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-   -   Question: As a novice...What can I learn from these differences in specs? (http://www.sailnet.com/forums/general-discussion-sailing-related/44938-question-novice-what-can-i-learn-these-differences-specs.html)

souljour2000 07-13-2008 10:43 AM

Question: As a novice...What can I learn from these differences in specs?
 
I am a fairly inexperienced sailor who just bought an 1983 Hunter 20. I am wondering why her mast height is so high compared to an 2006 oday 20? The displacements of the two boats are similar though my Hunter is wider. I understand that the Hunter is wider in relation to length and that stability is may be a strong reason the Oday needs a shorter mast but are there any other factors that made the oday designer choose a shorter mast? What can the difference in mast heights tell me about sailboat design? Hunter has 170 sf vs. 150 sf sailarea for the Oday. These two designs are from different eras so what has changed if anything in design thinking...? Penny for your thoughts...sorry it is hard to read the specs.. gets compressed when u post








loa lwl beam mast height disp. #keel



"H" 19'8 16'9 7'6 29'6 1700 400



"O" 19'8 17'4 7' 22'9 1600 400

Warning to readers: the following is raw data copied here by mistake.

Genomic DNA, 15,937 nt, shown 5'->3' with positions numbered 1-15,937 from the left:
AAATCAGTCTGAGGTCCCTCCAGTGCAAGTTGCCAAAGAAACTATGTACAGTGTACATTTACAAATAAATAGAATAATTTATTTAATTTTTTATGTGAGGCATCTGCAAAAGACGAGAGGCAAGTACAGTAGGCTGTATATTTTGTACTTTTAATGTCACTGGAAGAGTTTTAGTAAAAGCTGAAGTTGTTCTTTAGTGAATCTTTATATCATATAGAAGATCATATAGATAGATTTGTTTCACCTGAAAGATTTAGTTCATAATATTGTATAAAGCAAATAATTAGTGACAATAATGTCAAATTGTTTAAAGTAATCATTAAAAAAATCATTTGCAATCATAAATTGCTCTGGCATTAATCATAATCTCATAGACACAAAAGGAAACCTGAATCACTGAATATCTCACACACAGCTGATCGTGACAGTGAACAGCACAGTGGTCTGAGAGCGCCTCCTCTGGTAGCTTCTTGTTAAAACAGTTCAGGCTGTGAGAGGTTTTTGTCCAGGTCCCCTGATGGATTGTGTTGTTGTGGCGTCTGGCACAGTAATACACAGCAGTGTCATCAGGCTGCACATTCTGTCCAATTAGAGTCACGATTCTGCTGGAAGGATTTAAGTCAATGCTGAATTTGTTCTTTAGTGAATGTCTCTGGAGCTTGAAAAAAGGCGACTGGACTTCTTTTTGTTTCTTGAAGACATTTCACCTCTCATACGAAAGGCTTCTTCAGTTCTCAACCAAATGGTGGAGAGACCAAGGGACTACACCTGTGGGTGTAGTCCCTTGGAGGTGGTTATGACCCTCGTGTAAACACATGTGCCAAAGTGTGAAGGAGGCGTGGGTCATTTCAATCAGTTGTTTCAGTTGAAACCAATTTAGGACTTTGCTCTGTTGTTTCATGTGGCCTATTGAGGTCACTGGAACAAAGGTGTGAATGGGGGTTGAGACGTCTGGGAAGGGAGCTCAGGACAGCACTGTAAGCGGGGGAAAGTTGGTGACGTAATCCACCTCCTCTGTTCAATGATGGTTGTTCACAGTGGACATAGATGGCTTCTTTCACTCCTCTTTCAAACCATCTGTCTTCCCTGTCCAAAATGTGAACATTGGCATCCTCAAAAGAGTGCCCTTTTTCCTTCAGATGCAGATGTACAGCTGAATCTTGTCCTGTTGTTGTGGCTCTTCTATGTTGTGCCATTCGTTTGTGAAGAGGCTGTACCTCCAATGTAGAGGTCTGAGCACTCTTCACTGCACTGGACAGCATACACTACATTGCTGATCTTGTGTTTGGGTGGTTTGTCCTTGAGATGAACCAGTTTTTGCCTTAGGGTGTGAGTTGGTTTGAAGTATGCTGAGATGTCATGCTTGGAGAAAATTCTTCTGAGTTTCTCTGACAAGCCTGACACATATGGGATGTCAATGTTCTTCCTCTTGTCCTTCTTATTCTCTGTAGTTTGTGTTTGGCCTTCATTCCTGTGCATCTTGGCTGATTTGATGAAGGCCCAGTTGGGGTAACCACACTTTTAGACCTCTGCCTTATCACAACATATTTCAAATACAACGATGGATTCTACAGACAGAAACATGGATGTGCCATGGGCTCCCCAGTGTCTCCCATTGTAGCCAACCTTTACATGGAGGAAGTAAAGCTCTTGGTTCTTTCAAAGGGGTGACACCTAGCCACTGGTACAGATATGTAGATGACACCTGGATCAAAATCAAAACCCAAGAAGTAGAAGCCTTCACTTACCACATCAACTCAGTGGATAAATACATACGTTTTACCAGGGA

The Oday has a swing keel swing keel 1'2 - 4.5' The Hunter has a swing keel 1'6" - 4 foot

jnsailing 07-13-2008 11:21 AM

In general
 
In general the Hunter masts tend to be longer because they use fractional rigging (the jib sheet does not go to the masthead). This lets them use a larger main without overpowering the boat with the jib/genny.

denby 07-13-2008 12:01 PM

A 2006 O'day?:confused: I thought O'days went out of production in 1990 or 91.

souljour2000 07-13-2008 12:20 PM

Thanks for the quick reply
 
Okay...thanks for your reply about mast height and Hunters...I think the oday was actually called mariner these days

sailaway21 07-13-2008 01:35 PM

It has more to do with the sail plan than the similarities or differences between boats. Of course the sail's foils should interact properly with the keel's foil. And the keel's ability to work will also depend on the hull desiogn and weight of the keel. They're all interconnected and mean little when considered seperately.

A taller mast and it's resultant taller main will be desirable in lighter airs. There is better wind flow higher off the water and if the wind is light it may be profitable to have a tall mast. Of course you should be prepared to reef the mainsail a bit earlier on the other end of things.

The differences shouldn't mean a lot to you as long as you can easily achieve a balanced sail plan, thereby sailing effectively and fast.


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